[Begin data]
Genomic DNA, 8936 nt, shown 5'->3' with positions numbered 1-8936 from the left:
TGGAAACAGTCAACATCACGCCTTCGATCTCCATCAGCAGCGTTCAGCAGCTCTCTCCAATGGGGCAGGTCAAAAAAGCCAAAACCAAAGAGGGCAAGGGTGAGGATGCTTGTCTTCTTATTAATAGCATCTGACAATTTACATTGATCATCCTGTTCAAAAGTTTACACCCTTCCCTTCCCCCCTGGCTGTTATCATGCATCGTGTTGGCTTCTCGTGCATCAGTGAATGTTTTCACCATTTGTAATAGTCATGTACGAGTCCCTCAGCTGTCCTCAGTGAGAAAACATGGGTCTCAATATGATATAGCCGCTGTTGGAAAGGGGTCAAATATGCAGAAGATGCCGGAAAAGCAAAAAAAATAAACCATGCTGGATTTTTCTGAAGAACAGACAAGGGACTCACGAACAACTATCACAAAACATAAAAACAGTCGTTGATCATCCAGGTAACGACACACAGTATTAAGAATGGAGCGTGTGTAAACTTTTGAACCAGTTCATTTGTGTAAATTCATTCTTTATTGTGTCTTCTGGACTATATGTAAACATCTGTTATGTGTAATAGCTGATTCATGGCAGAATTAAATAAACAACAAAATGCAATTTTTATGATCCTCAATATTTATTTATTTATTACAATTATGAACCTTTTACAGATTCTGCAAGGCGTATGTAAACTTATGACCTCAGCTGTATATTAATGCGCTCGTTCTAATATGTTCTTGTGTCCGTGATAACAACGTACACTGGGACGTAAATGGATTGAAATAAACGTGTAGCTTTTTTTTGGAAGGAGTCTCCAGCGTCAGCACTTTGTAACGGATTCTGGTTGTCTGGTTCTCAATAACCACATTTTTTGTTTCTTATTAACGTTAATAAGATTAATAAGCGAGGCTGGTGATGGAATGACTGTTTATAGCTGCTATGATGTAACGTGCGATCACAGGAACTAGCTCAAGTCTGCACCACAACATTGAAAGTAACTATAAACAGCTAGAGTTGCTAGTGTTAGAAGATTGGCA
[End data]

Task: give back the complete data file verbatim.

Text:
Genomic DNA, 8936 nt, shown 5'->3' with positions numbered 1-8936 from the left:
TGGAAACAGTCAACATCACGCCTTCGATCTCCATCAGCAGCGTTCAGCAGCTCTCTCCAATGGGGCAGGTCAAAAAAGCCAAAACCAAAGAGGGCAAGGGTGAGGATGCTTGTCTTCTTATTAATAGCATCTGACAATTTACATTGATCATCCTGTTCAAAAGTTTACACCCTTCCCTTCCCCCCTGGCTGTTATCATGCATCGTGTTGGCTTCTCGTGCATCAGTGAATGTTTTCACCATTTGTAATAGTCATGTACGAGTCCCTCAGCTGTCCTCAGTGAGAAAACATGGGTCTCAATATGATATAGCCGCTGTTGGAAAGGGGTCAAATATGCAGAAGATGCCGGAAAAGCAAAAAAAATAAACCATGCTGGATTTTTCTGAAGAACAGACAAGGGACTCACGAACAACTATCACAAAACATAAAAACAGTCGTTGATCATCCAGGTAACGACACACAGTATTAAGAATGGAGCGTGTGTAAACTTTTGAACCAGTTCATTTGTGTAAATTCATTCTTTATTGTGTCTTCTGGACTATATGTAAACATCTGTTATGTGTAATAGCTGATTCATGGCAGAATTAAATAAACAACAAAATGCAATTTTTATGATCCTCAATATTTATTTATTTATTACAATTATGAACCTTTTACAGATTCTGCAAGGCGTATGTAAACTTATGACCTCAGCTGTATATTAATGCGCTCGTTCTAATATGTTCTTGTGTCCGTGATAACAACGTACACTGGGACGTAAATGGATTGAAATAAACGTGTAGCTTTTTTTTGGAAGGAGTCTCCAGCGTCAGCACTTTGTAACGGATTCTGGTTGTCTGGTTCTCAATAACCACATTTTTTGTTTCTTATTAACGTTAATAAGATTAATAAGCGAGGCTGGTGATGGAATGACTGTTTATAGCTGCTATGATGTAACGTGCGATCACAGGAACTAGCTCAAGTCTGCACCACAACATTGAAAGTAACTATAAACAGCTAGAGTTGCTAGTGTTAGAAGATTGGCA